The sand almost stops falling from the hourglass as Sergio Martinez inhales and looks for his second wind on his career.Nearly another year has passed and no new names have been added to the impressive record of wins he’s collected. bum knee with a hand that breaks when he fights and a resolve his body can no longer withstand, Maravilla has already accomplished what most boxers dream and what the fans wait and watch for: atop 10 pound for pound and undisputed ranking who defends against the best.

His highlight reel includes one of the most memorable KO’s of the last decade with a brutal left hook that put stars around Paul Williams head. At the time a widely avoided opponent, Paul Williams never really recovered and went on to catch a beating from now one of the most ducked boxers, Erislandy Lara.

Successfully defeating the bruising middleweight trio from Great Britain and making an unforgettable night with the outrageous 12th round bonanza against Julio Cesar Chavez Jr. his resume speaks volumes. Always seeking to fight the biggest names,Sergio embodies the heart of a champion and skills of a Hall of Famer. Sadly, his current opponent Father Time can’t be ducked and hasn’t lost to anyone except Bernard Hopkins.

While no one can be sure how many fights Sergio really has left, his current status suggests at most three but more likely two fights remain. All indications have Sergio Martinez in line to square up against legend Miguel Cotto next June at the famed Madison Square Garden.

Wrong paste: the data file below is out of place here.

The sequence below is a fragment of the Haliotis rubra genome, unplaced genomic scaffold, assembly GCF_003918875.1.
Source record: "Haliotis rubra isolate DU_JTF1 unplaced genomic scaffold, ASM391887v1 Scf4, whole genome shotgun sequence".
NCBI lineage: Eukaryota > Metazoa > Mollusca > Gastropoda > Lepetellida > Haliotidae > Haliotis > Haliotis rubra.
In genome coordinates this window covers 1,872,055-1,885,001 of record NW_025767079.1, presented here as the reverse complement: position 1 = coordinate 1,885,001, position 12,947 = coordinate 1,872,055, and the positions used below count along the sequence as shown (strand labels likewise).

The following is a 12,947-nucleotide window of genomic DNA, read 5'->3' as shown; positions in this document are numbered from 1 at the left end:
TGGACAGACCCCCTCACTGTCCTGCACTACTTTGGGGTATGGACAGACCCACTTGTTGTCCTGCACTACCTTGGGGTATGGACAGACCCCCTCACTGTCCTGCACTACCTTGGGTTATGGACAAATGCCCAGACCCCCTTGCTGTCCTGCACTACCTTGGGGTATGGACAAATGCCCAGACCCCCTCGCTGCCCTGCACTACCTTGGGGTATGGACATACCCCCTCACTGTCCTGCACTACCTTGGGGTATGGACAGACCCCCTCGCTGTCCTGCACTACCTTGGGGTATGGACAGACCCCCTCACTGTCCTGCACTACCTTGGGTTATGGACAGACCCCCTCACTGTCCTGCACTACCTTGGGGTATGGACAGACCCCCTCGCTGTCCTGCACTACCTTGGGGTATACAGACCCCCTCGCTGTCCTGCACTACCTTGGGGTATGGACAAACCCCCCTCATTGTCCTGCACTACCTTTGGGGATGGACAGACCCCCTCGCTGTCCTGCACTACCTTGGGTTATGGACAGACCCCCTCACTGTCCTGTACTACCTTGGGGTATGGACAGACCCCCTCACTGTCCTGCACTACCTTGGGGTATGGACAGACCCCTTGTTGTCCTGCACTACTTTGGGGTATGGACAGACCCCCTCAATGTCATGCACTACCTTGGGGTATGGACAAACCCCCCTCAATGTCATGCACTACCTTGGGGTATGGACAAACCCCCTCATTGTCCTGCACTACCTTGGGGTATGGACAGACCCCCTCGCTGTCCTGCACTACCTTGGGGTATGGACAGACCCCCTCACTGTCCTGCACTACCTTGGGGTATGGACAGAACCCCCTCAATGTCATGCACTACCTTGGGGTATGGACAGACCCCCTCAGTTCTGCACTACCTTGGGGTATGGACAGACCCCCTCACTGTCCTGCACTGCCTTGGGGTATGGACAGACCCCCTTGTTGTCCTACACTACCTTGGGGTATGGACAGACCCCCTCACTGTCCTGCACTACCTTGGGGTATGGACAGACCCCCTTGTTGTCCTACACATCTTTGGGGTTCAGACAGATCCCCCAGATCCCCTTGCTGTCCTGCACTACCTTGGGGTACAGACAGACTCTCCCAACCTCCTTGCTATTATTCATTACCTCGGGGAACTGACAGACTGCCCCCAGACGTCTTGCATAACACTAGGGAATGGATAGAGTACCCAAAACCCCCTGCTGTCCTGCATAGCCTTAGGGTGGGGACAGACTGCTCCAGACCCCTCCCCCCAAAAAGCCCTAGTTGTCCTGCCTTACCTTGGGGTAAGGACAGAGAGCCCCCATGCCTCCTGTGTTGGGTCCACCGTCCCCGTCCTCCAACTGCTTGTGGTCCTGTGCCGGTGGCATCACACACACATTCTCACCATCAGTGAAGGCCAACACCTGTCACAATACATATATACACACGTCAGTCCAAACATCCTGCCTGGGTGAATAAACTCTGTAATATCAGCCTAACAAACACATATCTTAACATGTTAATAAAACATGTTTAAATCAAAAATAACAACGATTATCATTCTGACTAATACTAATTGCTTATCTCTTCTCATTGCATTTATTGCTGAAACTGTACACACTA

Canelo Alvarez is another top-billing candidate and known target of Sergio’s that could have him riding off into the sunset with a win. Peter “Kid Chocolate” Quillin is another viable option and one of great interest to this writer. Kid Chocolate in my mindreally hasn’t faced champion caliber guys from his division and is being brought up much like Julio Cesar Chavez Jr. was in that respect, but touts skills that make you want to see him tested.

Most boxing fans want to see Gennady Golovkin get the shot to take over the top spot from Sergio, but the fight isn’t as big of a draw as the Canelo and Cotto options as promoter Lou DiBella so eloquently puts it: “I want him in a PPV fight. He’s 38 years old, he’s earned the right to make money.”

The recipe for blockbuster fights is the same as pasta parmigiana; it isn’t ready until the cheese is melted and golden brown. Gennady Golovkin needs to simmer with a couple more middleweight fights against top contenders (Geale, Murray) before real cheese can be made and a Martinez showdown can be happen. Ironically, Golovkin is in the same position Sergio was in: a victim of his own success, trying to get the biggest names to step-up.

Sergio didn’t have the luxury of time that Gennady Golovkin has. Turning pro at the age of 22, the race to the top has been just that, a sprint, with no time to wallow. Against the clock, age is showing its effects as the champion is literally on his last leg fighting the biggest names in boxing. Imagine for a second if Sergio was healthy and maybe three years younger. With his skill, he’d have a real shot to beat everyone mentioned earlier and be the biggest PPV draw outside of Floyd and Manny.

We don’t get to see the years of PPV fights that Sergio has sold us in advance that even Pope Francis want to watch him in but we do get to see at least two more main events where Sergio can cement his name as one of the greatest middleweights of not just our generation but of all time.